A seminar was held in Hanoi on October 29 to discuss the results of a recent survey on the demand for preferential loans and jobs of four vulnerable groups in Vietnam.

The survey, conducted by the Ministry of Labour, Invalids and Social Affairs (MoLISA) with support from the US Agency for International Development (USAID) and Irish Aid, was undertaken to collect data to submit to the Prime Minister for allocation of resources in each year and period.

It also serves as a basis for the building and implementation of new policies in lending mechanisms, related services and human resources allocation, as well as for the planning of expense distribution and orientations to support the education and development of jobs in line with the demand of each group.

Targeted people include rehabilitated drug users, prostitutes, HIV infected and affected people, and drug users being treated with methadone in Hanoi, Ho Chi Minh City, Hai Phong, Dien Bien, Nghe An, Can Tho and Lam Dong province.

The results from over 1,500 questionnaires in four provinces showed that only 17.1 percent of people questioned got loans, while the demand for borrowing was very high at 85.5 percent.

The low rate is due to specific conditions of health, knowledge, occupation, low confidence and discrimination, the report said.

Additionally, 32.7 percent of surveyed people said lending procedures are still complicated, 32.1 percent blamed lenders for not loaning them money because they do not belong to any social organisation.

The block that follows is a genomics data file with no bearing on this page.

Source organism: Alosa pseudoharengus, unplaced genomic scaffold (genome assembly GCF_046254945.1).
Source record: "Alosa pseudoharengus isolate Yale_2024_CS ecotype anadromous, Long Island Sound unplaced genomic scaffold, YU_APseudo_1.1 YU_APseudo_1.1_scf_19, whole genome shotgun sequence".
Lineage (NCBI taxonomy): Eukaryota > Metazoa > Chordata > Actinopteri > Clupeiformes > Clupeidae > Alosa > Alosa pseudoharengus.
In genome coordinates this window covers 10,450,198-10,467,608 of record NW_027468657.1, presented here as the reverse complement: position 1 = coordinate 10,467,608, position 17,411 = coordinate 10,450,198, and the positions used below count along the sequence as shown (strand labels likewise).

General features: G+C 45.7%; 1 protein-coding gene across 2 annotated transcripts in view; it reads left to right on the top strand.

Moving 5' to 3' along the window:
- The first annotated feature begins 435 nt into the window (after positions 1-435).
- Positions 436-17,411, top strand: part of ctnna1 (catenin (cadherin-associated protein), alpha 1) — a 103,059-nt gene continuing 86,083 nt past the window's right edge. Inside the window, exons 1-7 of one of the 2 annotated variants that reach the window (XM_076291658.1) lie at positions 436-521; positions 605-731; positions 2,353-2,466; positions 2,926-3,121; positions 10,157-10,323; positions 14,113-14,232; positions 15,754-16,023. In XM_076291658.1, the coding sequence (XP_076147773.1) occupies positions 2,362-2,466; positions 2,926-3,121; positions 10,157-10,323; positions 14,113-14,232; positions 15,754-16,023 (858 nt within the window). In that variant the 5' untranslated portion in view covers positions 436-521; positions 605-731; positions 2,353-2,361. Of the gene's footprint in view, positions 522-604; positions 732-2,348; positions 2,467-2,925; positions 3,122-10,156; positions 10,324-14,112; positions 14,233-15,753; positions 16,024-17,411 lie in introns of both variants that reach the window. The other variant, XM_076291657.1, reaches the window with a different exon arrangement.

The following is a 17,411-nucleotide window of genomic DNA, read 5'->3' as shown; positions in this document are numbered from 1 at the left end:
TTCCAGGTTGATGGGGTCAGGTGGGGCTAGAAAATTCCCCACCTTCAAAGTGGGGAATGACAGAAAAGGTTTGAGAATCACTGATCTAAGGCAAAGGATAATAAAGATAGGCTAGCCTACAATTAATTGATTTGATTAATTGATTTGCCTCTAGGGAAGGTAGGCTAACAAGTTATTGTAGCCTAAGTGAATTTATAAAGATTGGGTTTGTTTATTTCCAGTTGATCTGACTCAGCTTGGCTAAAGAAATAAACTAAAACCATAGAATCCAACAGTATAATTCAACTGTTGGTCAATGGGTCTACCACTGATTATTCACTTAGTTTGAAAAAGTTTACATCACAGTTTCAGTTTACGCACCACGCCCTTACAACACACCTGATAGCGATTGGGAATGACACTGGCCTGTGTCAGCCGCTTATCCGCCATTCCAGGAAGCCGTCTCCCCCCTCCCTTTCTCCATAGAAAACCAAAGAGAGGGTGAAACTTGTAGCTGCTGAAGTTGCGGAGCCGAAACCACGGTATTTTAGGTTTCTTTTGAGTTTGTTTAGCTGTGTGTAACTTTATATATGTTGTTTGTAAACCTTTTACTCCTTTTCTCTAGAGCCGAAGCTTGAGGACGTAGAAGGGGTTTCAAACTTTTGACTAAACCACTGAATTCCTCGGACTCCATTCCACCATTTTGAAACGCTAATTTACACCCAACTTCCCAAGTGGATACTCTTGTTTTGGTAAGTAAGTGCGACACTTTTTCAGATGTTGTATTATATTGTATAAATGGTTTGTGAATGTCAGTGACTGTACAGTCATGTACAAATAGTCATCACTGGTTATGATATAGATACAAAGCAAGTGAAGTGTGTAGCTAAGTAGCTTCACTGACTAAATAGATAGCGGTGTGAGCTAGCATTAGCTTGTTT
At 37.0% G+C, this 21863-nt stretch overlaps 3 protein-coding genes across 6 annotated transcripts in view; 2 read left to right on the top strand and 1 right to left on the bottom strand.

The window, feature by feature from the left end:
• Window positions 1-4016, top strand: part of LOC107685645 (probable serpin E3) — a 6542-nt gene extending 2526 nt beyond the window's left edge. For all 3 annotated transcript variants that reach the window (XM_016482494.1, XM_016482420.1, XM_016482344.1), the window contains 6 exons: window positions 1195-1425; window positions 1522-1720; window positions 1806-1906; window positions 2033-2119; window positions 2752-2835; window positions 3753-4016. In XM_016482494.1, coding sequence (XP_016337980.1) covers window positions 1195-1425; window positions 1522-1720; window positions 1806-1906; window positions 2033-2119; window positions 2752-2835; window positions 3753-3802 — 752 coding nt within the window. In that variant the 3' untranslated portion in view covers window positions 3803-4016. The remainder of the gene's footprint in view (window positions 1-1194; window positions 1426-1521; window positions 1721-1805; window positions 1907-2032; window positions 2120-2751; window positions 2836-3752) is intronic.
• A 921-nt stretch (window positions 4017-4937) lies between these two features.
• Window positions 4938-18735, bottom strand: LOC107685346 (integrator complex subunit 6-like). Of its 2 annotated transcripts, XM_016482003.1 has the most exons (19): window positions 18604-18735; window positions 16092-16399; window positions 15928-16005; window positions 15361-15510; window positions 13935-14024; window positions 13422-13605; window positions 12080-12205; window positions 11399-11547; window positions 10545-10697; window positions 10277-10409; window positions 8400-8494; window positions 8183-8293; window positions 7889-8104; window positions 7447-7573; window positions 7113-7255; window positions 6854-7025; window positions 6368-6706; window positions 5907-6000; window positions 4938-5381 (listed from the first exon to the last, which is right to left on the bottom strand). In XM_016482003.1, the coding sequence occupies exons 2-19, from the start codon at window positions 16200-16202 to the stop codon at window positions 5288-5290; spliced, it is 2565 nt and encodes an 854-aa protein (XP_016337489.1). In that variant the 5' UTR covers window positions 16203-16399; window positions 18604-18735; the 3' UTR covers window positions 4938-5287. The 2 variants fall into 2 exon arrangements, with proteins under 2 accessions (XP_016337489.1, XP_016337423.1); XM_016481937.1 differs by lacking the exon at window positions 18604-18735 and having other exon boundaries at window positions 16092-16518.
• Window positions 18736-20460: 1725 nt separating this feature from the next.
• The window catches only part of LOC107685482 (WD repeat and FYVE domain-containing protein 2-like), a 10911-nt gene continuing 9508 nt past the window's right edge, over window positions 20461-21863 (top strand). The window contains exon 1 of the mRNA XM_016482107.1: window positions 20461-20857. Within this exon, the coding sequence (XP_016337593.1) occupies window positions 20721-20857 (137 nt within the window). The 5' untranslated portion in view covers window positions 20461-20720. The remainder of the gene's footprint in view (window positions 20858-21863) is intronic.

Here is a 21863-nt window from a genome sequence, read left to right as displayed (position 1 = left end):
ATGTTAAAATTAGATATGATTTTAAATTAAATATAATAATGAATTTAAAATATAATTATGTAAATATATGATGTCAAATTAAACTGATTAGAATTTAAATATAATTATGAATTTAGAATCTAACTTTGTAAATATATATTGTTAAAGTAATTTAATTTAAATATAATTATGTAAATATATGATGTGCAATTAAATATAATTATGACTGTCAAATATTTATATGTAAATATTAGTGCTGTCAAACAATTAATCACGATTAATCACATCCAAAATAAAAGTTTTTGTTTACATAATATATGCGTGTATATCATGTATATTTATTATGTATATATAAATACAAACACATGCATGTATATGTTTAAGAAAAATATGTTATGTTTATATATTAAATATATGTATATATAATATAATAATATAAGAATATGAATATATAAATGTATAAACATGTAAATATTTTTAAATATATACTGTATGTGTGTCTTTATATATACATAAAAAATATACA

Despite the high demand for training (57.6 percent), only 14.4 percent of people received vocational training and job introduction.

According to the report, there are still few vocational training and job introduction centres, and training models are not suitable for the vulnerable groups.

It was recommended that related ministries and agencies review current legal documents on lending and creating jobs for the aforesaid people, stepping up education to reduce discrimination, as well as raising public awareness on the issue.

People’s committees at district and provincial levels were asked to draw parts of their budget and mobilise resources from the community to lend money to the vulnerable groups.

They were also asked to create more jobs for the groups and strengthen coordination between creditors and other related local agencies.

Surveyors suggested vulnerable people actively seek consultations from supporting centres to get exact information on training and jobs, while learning from successful models to use the loans effectively.-VNA